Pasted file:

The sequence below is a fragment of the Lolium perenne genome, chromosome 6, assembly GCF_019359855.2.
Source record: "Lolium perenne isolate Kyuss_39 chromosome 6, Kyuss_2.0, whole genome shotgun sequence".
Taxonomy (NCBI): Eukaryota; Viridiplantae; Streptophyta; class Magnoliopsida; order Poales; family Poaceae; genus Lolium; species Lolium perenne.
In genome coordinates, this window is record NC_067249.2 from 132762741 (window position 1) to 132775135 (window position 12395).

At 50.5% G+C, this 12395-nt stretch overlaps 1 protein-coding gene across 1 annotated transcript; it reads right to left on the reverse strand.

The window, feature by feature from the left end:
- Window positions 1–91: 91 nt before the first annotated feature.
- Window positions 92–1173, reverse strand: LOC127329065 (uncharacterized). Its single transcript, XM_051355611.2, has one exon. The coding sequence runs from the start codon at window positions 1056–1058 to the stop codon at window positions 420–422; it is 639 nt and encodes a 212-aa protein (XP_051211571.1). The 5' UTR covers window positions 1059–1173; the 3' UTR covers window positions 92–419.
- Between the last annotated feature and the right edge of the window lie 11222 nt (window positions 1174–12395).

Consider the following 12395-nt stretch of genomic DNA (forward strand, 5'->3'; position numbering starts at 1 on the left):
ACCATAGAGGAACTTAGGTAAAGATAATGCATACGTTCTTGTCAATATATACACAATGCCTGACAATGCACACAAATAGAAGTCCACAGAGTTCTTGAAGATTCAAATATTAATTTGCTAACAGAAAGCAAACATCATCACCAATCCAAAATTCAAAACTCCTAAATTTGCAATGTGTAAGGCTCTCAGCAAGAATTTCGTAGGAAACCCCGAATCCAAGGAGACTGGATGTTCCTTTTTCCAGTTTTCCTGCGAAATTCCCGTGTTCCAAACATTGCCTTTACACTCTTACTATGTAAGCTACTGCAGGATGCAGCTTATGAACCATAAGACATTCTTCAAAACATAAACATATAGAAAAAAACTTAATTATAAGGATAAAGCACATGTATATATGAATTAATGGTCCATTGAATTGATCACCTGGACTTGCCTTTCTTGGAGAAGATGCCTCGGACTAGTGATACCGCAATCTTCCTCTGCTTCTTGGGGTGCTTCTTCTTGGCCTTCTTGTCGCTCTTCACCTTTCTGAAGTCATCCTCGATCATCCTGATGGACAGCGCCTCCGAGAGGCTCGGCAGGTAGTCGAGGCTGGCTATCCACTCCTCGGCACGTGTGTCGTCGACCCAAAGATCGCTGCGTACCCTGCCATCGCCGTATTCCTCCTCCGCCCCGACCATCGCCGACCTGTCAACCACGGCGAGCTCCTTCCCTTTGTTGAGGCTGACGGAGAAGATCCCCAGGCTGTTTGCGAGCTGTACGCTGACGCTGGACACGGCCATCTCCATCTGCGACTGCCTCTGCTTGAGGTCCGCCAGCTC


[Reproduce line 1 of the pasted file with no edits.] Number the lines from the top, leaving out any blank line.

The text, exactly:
The sequence below is a fragment of the Lolium perenne genome, chromosome 6, assembly GCF_019359855.2.